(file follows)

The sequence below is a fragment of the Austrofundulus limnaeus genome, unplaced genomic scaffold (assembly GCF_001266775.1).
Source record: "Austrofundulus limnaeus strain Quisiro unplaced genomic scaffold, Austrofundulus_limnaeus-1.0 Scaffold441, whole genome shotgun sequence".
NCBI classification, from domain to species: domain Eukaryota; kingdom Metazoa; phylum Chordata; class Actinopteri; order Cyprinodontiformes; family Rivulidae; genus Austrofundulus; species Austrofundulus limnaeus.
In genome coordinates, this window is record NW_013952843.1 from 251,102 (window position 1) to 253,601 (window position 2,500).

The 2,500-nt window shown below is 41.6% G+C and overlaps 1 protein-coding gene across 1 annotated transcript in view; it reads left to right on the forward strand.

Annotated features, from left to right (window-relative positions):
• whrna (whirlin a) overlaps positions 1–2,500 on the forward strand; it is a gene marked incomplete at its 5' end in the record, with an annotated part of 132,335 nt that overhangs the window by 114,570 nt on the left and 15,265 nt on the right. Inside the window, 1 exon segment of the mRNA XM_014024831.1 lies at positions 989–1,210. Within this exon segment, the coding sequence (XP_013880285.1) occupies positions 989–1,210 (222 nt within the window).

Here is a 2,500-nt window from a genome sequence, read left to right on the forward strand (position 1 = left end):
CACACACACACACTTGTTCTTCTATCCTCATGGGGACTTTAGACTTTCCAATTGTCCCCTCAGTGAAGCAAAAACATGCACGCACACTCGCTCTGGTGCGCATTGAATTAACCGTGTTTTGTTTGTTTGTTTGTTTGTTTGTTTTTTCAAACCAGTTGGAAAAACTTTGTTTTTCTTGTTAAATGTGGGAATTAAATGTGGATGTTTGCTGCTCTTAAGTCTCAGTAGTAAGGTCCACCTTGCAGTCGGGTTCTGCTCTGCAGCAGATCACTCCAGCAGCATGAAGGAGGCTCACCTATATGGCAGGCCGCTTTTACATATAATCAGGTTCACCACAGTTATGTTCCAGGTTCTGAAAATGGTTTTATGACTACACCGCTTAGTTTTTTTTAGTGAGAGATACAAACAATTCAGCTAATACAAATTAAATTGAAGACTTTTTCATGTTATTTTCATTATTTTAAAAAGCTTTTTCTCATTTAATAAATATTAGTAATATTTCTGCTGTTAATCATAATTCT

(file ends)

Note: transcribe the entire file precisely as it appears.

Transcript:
The sequence below is a fragment of the Austrofundulus limnaeus genome, unplaced genomic scaffold (assembly GCF_001266775.1).
Source record: "Austrofundulus limnaeus strain Quisiro unplaced genomic scaffold, Austrofundulus_limnaeus-1.0 Scaffold441, whole genome shotgun sequence".
NCBI classification, from domain to species: domain Eukaryota; kingdom Metazoa; phylum Chordata; class Actinopteri; order Cyprinodontiformes; family Rivulidae; genus Austrofundulus; species Austrofundulus limnaeus.
In genome coordinates, this window is record NW_013952843.1 from 251,102 (window position 1) to 253,601 (window position 2,500).

The 2,500-nt window shown below is 41.6% G+C and overlaps 1 protein-coding gene across 1 annotated transcript in view; it reads left to right on the forward strand.

Annotated features, from left to right (window-relative positions):
• whrna (whirlin a) overlaps positions 1–2,500 on the forward strand; it is a gene marked incomplete at its 5' end in the record, with an annotated part of 132,335 nt that overhangs the window by 114,570 nt on the left and 15,265 nt on the right. Inside the window, 1 exon segment of the mRNA XM_014024831.1 lies at positions 989–1,210. Within this exon segment, the coding sequence (XP_013880285.1) occupies positions 989–1,210 (222 nt within the window).

Here is a 2,500-nt window from a genome sequence, read left to right on the forward strand (position 1 = left end):
CACACACACACACTTGTTCTTCTATCCTCATGGGGACTTTAGACTTTCCAATTGTCCCCTCAGTGAAGCAAAAACATGCACGCACACTCGCTCTGGTGCGCATTGAATTAACCGTGTTTTGTTTGTTTGTTTGTTTGTTTGTTTTTTCAAACCAGTTGGAAAAACTTTGTTTTTCTTGTTAAATGTGGGAATTAAATGTGGATGTTTGCTGCTCTTAAGTCTCAGTAGTAAGGTCCACCTTGCAGTCGGGTTCTGCTCTGCAGCAGATCACTCCAGCAGCATGAAGGAGGCTCACCTATATGGCAGGCCGCTTTTACATATAATCAGGTTCACCACAGTTATGTTCCAGGTTCTGAAAATGGTTTTATGACTACACCGCTTAGTTTTTTTTAGTGAGAGATACAAACAATTCAGCTAATACAAATTAAATTGAAGACTTTTTCATGTTATTTTCATTATTTTAAAAAGCTTTTTCTCATTTAATAAATATTAGTAATATTTCTGCTGTTAATCATAATTCT